All I Want for Christmas

If you’re reading this blog, chances are, you know a knitter. Perhaps you’re having trouble shopping for said knitter this holiday season since their interests are so…specific, and it’s a world you’re just not comfortable navigating. I mean, you know they always want more yarn, but you wouldn’t have the first clue what kind to get them. You know they always complain about not having the right kind of needles on hand, but what’s all that nonsense about “DPNs” and “circs” and what do you mean they come in different sizes and lengths?!

Well, I have compiled a list of handy tools all knitters can appreciate that should be much less nerve-wracking to acquire. They are all things we use a lot – which means we tend to run out of them, lose track of them, or just need lots of them, so it really doesn’t matter if your knitter already has these things – they could use more. No detective work necessary! AND, they’re all under $20, so even if your knitter somehow doesn’t appreciate these gifts, at least they weren’t a huge investment. I have provided links for your reference, but most of these items should be easy to find at JoAnn‘s or Michael’s or whatever big-box all-purpose craft store you have in your area. OR, you could be super brave and go visit a local yarn shop, which should have most of the things on the list, will have people available to help you find things (much easier to track down than those JoAnn’s associates), and you’d be supporting a local business.

  • small scissors $4.49 – There are many different types of scissors out there, but for knitting purposes they really don’t need to be large. In fact, the more compact the better. These are folding scissors!

  • makeup bag or pencil case about $5 – A nice sturdy makeup bag or pencil case makes the perfect notions bag for carrying around all the tiny tools that go along with knitting. As long as they are big enough to hold a stitch gauge – typically 2.5 in x 5.5 in – they should be able to contain all the essentials.

  • tape measure $1.99 – I like to keep one of these in every project bag, ’cause when you gotta measure, you gotta measure NOW.

  • sewing needles $3.99 – Sometimes we have to sew things onto our knitting, like buttons, that are just too small for the larger yarn needles. A good variety pack should cover all bases.

  • support gloves $16.99 – Many crafters get aches and pains in our hands and wrists. I had some support gloves that only covered the wrists and back of the hands, but since my pains were more frequently in the knuckles of my fingers I really wanted some that covered my fingers, and now they make them! They come in small, medium, and large, so you will have to have some idea of the size of the recipient’s hands before you buy them.

  • coil-less safety pins $5.28 – When we need safety pins, we REALLY prefer them to be of the coil-less variety, because those pesky coils can snag on yarn and could even cut through some delicate fibers.

  • emergency crochet hook $2.49 – This is a bit different from the hooks that crocheters use (though those could work too). These are typically shorter and frequently double-sided with two different sizes on each end. We use them to pick up dropped stitches when we make mistakes, so it’s another one of those things that when we need it, we need it IMMEDIATELY.

  • needle threaders $3.49 – There are many varieties of needle threaders out there, but this style is the most versatile. It can be used to thread yarn onto darning needles, guide thread onto sewing needles, or to strand beads onto yarn.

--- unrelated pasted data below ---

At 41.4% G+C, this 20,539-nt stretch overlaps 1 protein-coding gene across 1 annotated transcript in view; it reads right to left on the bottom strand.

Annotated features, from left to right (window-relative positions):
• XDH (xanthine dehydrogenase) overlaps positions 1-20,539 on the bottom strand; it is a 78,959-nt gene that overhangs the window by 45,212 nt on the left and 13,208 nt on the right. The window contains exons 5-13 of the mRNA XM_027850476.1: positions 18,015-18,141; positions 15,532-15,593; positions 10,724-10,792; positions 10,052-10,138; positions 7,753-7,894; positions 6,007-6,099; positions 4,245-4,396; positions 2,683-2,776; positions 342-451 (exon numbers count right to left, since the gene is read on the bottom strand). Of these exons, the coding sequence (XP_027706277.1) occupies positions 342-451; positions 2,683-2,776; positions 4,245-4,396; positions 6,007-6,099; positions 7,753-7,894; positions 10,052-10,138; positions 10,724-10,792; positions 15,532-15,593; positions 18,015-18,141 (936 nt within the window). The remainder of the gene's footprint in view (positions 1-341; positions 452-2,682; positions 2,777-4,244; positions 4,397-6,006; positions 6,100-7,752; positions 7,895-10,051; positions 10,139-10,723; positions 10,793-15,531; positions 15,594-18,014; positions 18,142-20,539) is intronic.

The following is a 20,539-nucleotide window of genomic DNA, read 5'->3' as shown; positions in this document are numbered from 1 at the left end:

• row counter $1.99 – We need one of these for almost every WIP, so depending on the knitter that could be anywhere from 1-100 row counters required. I’m only sort of kidding.

  • T-pins $2.99 – These are by far my favorite type of pins to block with. They are so much easier to grasp (and find!) than straight pins.

  • colored pencils about $8 – Something every designer should have on hand. The larger the set, the better.

  • knitter’s graph paper $12.00 – Another must for designers. Why does it have to be “knitter’s” graph paper? Well, knit stitches are not square, so if we chart a design out on regular graph paper, it will look distorted when we knit it.

  • stitch markers – anywhere from $5 -12.50 Most of the things on this list are pretty utilitarian, but stitch markers are one area where a little bling is preferred. They’re like jewelry for our knitting! I do still like them to be as functional as possible though, so I prefer the type that are just closed rings with a bead hiding the seam – they don’t dangle and get in the way of the knitting, but they add just a touch of sparkle to what could otherwise be a very boring set of tools. Handmade is probably the way to go for these, so let me direct you to a few Etsy shops:

Purple Goddess Design (really cool colors!)

fripperies & bibelots (they come in tins!)

Canon Hand Dyes (fancy square markers to match Amy’s lovely yarn!)


One thought on “All I Want for Christmas

  1. A good list! I would add plastic containers to keep WIPs in, a bottle of wool wash, hand balm or lotion (many people in my knitting group have been saying that knitting dries their hands out. It doesn’t so much mine, but it is winter, and hand cream is greatly appreciated), and a skein of inexpensive yarn that’s a little bit crazy for the knitter/crocheter it’s being gifted to in some way: a color outside their usual palette, or a crazy texture (fun fur anyone?) that they probably wouldn’t buy themselves. I say this last one because I’m finding that I’m doing a lot of experimenting with new techniques using colors that I wouldn’t buy for myself. It’s good sometimes to have something outside our sphere of comfort as a sort of push.

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